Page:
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Grief Out Loud

Remember the last time you tried to talk about grief and suddenly everyone left the room? Grief Out Loud is opening up this often avoided conversation because grief is hard enough without having to go through it alone. We bring you a mix of personal stories, tips for supporting children, teens, and yourself, and interviews with bereavement professionals. Platitude and cliché-free, we promise! Grief Out Loud is hosted by Jana DeCristofaro and produced by The Dougy Center for Grieving Children & Families in Portland, Oregon. www.dougy.org
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Remember the last time you tried to talk about grief and suddenly everyone left the room? Grief Out Loud is opening up this often avoided conversation because grief is hard enough without having to go through it alone. We bring you a mix of personal stories, tips for supporting children, teens, and yourself, and interviews with bereavement professionals. Platitude and cliché-free, we promise! Grief Out Loud is hosted by Jana DeCristofaro and produced by The Dougy Center for Grieving Children & Families in Portland, Oregon.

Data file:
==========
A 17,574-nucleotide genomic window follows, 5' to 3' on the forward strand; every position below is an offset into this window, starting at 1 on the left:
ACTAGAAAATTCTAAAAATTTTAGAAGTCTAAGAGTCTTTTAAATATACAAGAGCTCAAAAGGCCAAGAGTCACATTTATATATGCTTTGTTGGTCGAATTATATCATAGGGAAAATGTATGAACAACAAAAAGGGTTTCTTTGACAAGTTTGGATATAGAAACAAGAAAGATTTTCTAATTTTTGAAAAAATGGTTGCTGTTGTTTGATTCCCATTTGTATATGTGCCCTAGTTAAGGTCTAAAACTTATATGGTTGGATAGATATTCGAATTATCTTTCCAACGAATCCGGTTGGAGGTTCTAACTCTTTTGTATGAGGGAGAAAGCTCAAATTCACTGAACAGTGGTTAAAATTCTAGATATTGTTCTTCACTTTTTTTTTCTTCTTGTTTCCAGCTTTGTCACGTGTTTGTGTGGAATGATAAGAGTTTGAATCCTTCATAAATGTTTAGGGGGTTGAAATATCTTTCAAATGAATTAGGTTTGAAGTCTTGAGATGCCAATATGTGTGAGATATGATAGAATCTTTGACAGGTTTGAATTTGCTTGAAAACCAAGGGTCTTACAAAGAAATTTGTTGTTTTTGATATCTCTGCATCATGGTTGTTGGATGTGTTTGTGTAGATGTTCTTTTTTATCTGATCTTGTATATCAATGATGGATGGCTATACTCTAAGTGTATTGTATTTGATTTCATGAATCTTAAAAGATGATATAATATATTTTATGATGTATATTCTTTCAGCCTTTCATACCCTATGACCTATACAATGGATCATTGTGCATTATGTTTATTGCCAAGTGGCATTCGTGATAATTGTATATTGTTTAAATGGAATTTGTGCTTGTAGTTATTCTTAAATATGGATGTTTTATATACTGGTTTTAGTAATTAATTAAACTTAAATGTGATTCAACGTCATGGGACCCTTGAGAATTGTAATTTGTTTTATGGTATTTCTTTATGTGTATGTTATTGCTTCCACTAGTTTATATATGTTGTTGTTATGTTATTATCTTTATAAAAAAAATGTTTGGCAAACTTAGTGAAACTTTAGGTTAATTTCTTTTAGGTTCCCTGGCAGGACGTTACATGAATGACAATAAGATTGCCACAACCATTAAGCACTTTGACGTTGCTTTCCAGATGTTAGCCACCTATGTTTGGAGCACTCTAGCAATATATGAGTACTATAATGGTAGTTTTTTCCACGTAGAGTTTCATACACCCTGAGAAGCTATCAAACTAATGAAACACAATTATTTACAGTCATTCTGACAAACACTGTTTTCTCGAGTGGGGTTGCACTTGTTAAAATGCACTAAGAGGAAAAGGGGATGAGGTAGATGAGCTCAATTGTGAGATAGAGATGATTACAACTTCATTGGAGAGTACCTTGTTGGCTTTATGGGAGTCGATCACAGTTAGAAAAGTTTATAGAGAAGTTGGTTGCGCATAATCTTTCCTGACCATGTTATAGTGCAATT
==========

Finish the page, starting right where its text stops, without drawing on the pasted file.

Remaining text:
Aug 10, 2018

This episode is part of a series looking at how the approach to supporting grieving children has or hasn’t changed over time. We’ll be talking to people who had parents die in different decades, starting in the 1940’s. We’re hoping to discover how parents, kids, and other adults such as teachers and coaches reacted to children after a death. 

Cathy was just 5 and a half when her mother died of suicide. While she knew her mother died, Cathy didn't fully understand what happened because the death wasn’t clearly explained to her. As a teenager and into her early twenties, Cathy filled in the gaps of the story with new information. Information and that enabled her to make more sense of her mother's death and how the grief continues to be part of her life, 40 years later. 

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